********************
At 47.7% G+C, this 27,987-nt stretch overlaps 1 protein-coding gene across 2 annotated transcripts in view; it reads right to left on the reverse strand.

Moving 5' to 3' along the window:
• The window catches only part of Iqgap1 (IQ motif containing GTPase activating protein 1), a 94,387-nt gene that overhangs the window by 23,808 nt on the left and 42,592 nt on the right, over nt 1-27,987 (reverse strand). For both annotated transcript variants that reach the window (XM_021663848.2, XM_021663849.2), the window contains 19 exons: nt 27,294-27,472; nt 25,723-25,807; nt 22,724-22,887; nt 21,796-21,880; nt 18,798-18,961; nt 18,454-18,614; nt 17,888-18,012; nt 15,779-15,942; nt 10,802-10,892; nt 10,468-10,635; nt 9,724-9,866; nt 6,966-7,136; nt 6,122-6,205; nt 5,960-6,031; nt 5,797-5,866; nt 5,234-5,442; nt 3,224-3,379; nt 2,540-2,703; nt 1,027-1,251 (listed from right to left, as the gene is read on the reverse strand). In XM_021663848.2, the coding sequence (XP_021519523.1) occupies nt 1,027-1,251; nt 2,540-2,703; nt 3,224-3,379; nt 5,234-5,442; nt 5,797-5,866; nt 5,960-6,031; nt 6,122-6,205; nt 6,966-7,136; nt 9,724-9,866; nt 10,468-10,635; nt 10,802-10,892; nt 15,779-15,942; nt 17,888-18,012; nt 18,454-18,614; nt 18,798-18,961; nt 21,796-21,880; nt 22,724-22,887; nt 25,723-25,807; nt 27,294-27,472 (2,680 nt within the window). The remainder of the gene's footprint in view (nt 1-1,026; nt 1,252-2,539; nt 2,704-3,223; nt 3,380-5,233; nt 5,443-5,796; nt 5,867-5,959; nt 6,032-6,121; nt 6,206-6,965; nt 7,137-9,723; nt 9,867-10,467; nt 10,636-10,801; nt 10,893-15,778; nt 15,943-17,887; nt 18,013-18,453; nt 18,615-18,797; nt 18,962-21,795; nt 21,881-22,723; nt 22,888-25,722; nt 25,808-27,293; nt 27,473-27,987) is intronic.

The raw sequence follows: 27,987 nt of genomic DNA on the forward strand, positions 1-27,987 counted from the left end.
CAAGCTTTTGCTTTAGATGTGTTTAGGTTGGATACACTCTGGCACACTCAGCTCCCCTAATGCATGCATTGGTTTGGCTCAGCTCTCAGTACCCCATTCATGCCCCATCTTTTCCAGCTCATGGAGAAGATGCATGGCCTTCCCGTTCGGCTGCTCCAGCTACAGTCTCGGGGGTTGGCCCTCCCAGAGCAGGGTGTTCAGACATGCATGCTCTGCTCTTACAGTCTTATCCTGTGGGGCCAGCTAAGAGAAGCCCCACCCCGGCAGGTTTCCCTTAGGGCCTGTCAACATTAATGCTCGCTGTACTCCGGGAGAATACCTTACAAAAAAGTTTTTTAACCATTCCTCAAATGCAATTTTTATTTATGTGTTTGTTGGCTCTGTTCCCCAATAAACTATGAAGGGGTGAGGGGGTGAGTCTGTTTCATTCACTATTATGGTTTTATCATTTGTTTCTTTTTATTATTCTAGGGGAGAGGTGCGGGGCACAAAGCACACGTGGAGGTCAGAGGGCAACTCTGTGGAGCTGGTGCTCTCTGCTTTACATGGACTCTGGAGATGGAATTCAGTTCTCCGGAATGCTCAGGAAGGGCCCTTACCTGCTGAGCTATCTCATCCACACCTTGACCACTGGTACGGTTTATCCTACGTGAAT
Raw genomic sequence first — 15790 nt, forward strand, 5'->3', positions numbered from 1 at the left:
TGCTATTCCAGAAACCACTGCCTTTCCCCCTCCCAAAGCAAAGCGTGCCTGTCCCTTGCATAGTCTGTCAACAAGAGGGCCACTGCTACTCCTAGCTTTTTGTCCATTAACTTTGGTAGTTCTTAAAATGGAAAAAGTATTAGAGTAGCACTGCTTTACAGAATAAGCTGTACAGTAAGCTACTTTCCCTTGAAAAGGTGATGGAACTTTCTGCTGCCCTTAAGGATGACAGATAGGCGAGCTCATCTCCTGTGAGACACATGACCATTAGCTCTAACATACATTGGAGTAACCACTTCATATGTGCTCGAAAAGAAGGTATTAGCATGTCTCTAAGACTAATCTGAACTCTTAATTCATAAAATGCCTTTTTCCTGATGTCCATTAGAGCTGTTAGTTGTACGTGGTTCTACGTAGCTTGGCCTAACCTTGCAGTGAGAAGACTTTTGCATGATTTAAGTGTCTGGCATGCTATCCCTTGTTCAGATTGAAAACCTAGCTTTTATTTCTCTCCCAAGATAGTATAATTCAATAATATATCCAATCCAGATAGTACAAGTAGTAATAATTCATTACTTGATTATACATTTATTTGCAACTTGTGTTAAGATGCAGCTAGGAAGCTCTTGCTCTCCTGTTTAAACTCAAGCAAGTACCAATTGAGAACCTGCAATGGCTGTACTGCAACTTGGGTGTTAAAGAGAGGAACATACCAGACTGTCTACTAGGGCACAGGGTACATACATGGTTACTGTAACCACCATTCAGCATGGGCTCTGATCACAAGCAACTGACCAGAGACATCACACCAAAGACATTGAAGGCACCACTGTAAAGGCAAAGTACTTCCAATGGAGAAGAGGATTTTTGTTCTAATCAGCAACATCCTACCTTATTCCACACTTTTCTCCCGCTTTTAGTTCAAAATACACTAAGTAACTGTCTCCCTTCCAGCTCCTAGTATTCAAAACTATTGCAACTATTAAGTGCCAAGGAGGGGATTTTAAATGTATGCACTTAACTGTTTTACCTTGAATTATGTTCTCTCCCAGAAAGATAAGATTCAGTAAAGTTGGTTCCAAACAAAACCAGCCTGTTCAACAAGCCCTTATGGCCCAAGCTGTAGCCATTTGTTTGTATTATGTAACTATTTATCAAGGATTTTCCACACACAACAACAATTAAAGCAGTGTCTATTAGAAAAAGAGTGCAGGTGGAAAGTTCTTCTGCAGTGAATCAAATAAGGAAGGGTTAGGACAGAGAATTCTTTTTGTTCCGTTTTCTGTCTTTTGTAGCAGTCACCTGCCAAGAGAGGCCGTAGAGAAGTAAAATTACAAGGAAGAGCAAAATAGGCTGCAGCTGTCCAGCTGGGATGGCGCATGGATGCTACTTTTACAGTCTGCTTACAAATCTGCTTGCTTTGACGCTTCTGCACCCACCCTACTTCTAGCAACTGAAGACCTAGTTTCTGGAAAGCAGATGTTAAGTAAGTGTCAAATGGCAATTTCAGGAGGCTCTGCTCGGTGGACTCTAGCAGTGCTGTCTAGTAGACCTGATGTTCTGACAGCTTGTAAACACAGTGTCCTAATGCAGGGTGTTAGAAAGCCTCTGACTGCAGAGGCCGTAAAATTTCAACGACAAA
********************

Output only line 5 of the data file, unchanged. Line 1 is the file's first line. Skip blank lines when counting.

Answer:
CAAGCTTTTGCTTTAGATGTGTTTAGGTTGGATACACTCTGGCACACTCAGCTCCCCTAATGCATGCATTGGTTTGGCTCAGCTCTCAGTACCCCATTCATGCCCCATCTTTTCCAGCTCATGGAGAAGATGCATGGCCTTCCCGTTCGGCTGCTCCAGCTACAGTCTCGGGGGTTGGCCCTCCCAGAGCAGGGTGTTCAGACATGCATGCTCTGCTCTTACAGTCTTATCCTGTGGGGCCAGCTAAGAGAAGCCCCACCCCGGCAGGTTTCCCTTAGGGCCTGTCAACATTAATGCTCGCTGTACTCCGGGAGAATACCTTACAAAAAAGTTTTTTAACCATTCCTCAAATGCAATTTTTATTTATGTGTTTGTTGGCTCTGTTCCCCAATAAACTATGAAGGGGTGAGGGGGTGAGTCTGTTTCATTCACTATTATGGTTTTATCATTTGTTTCTTTTTATTATTCTAGGGGAGAGGTGCGGGGCACAAAGCACACGTGGAGGTCAGAGGGCAACTCTGTGGAGCTGGTGCTCTCTGCTTTACATGGACTCTGGAGATGGAATTCAGTTCTCCGGAATGCTCAGGAAGGGCCCTTACCTGCTGAGCTATCTCATCCACACCTTGACCACTGGTACGGTTTATCCTACGTGAAT